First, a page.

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16 July 2015

The fight for freedom and unity in Sudan

The fight for freedom and unity in Sudan

We may not hear about it all that much at the moment, but the country of Sudan is facing tumultuous times.

Sudan probably comes to mind when you think of the recent high profile case of Miriam Ibrahim, a Sudanese woman who was charged with apostasy and sentenced to death for her Christian beliefs. Thankfully, due to an international outcry and much campaigning, she was then released.

The country has a troubled history. A 2009 US department of State Human Rights report states: "For much of Sudan's history, the nation has suffered from rampant ethnic strife and has been plagued by internal conflicts including two civil wars and the War in the Darfur region. Sudan suffers from poor human rights most particularly dealing with the issues of ethnic cleansing and slavery in the nation."

The UN says: "The humanitarian situation in the country is "appalling", with over 1.6 million displaced people and over 600,000 refugees in the neighbouring countries, and close to 4.6 million facing severe food insecurity. Parties must respect international humanitarian law and enable unfettered access to those in need of assistance, stressed the Secretary-General."

However there are also serious cases of persecution coming to light. Sudan is still high on the Open Doors list of persecuted countries- at number six. In light of this, two Christian pastors, Revs Yat Michael and Peter Yen, have been charged with several (highly questionable) offences, including undermining the constitutional system, waging war against the state, and espionage.

Evangelical Alliance member Open Doors says: "Islam is deeply embedded in Sudan's culture. Islamic law is the foundation of the nation's justice system, and apostasy (converting to a different religion) is punishable by death. Such blasphemy laws are frequently used to prosecute Christians, particularly Muslim-background believers, and a significant number of Christians have been imprisoned."

The BBC said: "The continuing trial of two pastors in Khartoum raises the historically loaded and still deeply relevant question of Sudan's treatment of minorities."

Furthermore, Amnesty International has just released news of 10 Christian women who were arrested outside a church and charged with indecent dress.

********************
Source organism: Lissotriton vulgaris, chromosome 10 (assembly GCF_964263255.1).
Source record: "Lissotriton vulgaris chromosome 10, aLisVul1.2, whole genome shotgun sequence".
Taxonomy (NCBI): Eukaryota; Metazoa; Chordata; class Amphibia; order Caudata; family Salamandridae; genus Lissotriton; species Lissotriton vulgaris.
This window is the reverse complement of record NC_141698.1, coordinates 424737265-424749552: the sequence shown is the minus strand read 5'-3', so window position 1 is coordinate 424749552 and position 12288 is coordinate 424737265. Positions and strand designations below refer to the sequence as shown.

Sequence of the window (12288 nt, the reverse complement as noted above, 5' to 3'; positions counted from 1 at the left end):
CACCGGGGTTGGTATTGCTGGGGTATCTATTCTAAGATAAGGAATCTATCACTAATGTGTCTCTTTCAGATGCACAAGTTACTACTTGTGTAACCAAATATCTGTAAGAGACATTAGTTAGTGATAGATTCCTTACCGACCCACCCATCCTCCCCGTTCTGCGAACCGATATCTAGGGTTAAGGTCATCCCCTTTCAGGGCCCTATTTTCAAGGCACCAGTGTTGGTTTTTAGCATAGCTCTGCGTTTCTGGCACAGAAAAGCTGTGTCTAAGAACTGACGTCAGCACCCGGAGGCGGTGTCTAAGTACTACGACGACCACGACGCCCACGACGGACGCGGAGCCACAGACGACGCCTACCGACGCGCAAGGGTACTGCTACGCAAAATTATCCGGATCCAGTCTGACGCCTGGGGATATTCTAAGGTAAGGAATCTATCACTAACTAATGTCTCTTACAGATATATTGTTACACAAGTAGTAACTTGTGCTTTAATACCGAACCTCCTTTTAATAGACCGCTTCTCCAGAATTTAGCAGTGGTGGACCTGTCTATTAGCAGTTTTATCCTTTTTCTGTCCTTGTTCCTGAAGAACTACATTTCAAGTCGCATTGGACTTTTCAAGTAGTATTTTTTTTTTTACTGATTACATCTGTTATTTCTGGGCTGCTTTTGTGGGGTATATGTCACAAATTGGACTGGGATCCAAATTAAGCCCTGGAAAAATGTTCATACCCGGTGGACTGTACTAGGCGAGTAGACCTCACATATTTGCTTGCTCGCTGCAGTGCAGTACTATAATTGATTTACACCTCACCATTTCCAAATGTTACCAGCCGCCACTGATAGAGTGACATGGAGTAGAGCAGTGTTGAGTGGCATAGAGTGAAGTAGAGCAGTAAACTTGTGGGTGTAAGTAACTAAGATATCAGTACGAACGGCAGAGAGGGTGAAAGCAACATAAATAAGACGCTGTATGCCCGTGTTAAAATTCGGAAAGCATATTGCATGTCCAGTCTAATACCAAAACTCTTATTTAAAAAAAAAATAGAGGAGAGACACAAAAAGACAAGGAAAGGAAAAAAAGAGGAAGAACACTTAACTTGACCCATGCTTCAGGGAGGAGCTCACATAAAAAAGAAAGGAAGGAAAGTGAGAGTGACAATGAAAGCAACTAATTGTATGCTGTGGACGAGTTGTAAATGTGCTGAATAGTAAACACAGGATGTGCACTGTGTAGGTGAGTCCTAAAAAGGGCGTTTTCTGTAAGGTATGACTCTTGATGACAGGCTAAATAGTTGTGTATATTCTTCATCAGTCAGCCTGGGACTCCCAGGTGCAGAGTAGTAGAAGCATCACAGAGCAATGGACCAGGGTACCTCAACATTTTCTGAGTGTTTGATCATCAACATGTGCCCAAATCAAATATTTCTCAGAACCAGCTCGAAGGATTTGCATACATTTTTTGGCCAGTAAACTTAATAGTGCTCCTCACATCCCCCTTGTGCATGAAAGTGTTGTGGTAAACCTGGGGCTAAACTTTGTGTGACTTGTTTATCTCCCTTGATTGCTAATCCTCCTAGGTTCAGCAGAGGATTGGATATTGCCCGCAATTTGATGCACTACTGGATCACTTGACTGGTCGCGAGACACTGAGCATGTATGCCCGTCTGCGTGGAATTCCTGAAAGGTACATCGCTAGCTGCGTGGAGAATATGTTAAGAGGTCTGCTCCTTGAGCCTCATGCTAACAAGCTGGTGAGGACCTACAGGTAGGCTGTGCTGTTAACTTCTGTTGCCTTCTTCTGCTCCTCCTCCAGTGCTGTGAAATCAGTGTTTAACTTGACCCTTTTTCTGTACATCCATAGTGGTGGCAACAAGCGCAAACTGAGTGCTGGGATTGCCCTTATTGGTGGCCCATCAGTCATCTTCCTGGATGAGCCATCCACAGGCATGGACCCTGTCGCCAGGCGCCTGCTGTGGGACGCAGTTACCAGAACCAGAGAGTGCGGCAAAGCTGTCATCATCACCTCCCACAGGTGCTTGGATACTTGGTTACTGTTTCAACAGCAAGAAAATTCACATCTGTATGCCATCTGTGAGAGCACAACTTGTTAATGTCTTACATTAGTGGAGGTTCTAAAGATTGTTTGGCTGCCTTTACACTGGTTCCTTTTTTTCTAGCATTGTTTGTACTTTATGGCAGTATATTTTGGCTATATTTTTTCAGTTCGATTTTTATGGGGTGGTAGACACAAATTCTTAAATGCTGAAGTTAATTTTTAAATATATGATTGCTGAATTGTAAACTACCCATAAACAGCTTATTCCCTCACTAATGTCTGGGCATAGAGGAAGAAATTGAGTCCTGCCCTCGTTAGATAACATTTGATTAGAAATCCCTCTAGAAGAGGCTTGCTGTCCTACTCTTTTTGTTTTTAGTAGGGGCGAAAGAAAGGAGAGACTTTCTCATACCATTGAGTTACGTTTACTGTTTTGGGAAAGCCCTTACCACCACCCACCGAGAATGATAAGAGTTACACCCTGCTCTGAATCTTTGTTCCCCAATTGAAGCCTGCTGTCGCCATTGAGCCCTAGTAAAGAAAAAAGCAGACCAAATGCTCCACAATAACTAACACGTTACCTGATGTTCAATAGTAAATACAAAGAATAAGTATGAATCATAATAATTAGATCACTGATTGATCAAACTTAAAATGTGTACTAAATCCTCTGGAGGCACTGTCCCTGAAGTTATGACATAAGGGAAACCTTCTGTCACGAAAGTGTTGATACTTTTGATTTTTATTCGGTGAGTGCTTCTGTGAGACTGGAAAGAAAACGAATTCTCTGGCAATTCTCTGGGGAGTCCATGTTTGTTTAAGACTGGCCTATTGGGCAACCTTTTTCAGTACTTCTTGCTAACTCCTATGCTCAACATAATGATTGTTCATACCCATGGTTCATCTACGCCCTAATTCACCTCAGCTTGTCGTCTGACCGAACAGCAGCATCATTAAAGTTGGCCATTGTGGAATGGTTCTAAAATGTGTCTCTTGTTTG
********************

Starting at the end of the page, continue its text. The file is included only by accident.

"At the time of the arrest, the women –who are Christian students aged between 17 and 23 from the war-torn Nuba Mountains in South Kordofan –were wearing either trousers or skirts. The Public Order Police stopped 12 women in front of the Evangelical Baptist Church where they had attended a ceremony on 25 June. Two of the women were later released by police. The remaining 10 were charged and will be appearing in court next week. If they are convicted, the women could each face 40 lashes.

The Guardian has investigated this case further and talked to the spokesperson of the Sudan People's Liberation Movement, who said: "They want to rule Sudan with a very narrow-minded view, imposing one religion, one culture and one language."

In the Guardian's report, they describe the poor treatment of the girls from the time of their arrest and whilst in custody. They start their article by corroborating the persecution going on in Sudan and call it "a case that human rights groups say is further damning evidence of the government's intolerance to its Christian population".

Our Christian brothers and sisters are facing real hardship and it is important that we stand with them in prayer.

Please pray:

·For unity in Sudan between Muslims and Christians

·For the government to stop their persecution of Christians and for justice to reign

·For both cases, that the charges/impending sentences will be dropped.

You can also petition the government of Sudan over the arrests of the ten women –more details can be found here.

 

    Photo credit: CC Margie Nea